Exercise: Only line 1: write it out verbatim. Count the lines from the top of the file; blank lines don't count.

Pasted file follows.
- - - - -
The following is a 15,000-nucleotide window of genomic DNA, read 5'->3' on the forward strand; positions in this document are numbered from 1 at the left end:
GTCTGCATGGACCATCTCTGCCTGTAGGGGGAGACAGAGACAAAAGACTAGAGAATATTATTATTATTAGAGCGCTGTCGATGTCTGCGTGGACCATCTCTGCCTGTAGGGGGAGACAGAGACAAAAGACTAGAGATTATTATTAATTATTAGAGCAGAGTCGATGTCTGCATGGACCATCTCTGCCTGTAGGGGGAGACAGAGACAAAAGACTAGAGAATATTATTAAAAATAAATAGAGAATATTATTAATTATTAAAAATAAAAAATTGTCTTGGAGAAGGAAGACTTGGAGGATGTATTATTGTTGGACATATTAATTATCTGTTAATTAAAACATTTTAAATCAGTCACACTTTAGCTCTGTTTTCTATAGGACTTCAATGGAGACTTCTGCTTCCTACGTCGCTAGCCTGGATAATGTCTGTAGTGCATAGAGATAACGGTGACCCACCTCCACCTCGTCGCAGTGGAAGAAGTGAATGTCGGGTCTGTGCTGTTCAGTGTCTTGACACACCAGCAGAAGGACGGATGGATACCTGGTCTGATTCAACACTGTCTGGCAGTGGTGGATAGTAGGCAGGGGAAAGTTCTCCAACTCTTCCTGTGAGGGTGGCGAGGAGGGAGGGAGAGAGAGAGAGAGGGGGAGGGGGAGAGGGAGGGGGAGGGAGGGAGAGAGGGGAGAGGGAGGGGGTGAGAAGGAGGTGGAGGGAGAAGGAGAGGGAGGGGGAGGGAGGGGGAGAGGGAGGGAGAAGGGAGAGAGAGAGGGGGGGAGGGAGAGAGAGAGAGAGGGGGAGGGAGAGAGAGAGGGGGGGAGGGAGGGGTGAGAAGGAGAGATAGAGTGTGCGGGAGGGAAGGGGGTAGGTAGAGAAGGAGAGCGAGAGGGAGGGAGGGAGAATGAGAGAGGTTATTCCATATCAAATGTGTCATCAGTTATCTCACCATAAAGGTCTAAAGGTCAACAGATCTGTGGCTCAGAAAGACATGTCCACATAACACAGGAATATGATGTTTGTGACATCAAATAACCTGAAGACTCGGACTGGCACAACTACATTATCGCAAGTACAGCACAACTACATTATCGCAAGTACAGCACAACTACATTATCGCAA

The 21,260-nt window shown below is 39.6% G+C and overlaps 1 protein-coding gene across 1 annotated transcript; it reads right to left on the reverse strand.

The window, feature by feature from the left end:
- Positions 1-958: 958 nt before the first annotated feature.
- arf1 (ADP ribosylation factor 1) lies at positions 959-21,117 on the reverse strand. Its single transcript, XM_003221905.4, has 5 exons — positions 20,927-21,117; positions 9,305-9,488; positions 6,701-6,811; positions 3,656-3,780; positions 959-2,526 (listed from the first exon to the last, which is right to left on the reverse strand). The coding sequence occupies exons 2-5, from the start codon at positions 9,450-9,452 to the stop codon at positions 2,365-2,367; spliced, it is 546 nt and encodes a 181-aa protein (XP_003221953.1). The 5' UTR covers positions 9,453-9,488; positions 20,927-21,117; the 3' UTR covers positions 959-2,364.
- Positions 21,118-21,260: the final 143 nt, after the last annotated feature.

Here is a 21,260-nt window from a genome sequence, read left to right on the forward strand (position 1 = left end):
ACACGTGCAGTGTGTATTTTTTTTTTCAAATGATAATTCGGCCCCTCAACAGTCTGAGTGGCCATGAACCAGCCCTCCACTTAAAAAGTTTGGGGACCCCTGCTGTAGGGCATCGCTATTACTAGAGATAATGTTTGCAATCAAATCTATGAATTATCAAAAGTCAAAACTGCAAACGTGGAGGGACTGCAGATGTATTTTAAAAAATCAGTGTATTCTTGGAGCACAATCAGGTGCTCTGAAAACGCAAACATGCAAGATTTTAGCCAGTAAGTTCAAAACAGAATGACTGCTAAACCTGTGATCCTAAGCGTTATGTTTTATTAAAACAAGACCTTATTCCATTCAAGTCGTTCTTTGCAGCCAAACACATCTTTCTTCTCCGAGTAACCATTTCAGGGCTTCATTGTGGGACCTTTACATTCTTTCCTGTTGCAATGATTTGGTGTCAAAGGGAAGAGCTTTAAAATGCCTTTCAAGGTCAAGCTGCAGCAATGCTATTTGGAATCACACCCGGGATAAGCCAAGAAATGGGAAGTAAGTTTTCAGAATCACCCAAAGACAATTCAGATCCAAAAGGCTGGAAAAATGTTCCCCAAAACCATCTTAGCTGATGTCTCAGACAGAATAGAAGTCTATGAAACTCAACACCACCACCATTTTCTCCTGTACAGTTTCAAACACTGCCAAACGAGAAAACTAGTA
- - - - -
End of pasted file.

The following is a 15,000-nucleotide window of genomic DNA, read 5'->3' on the forward strand; positions in this document are numbered from 1 at the left end: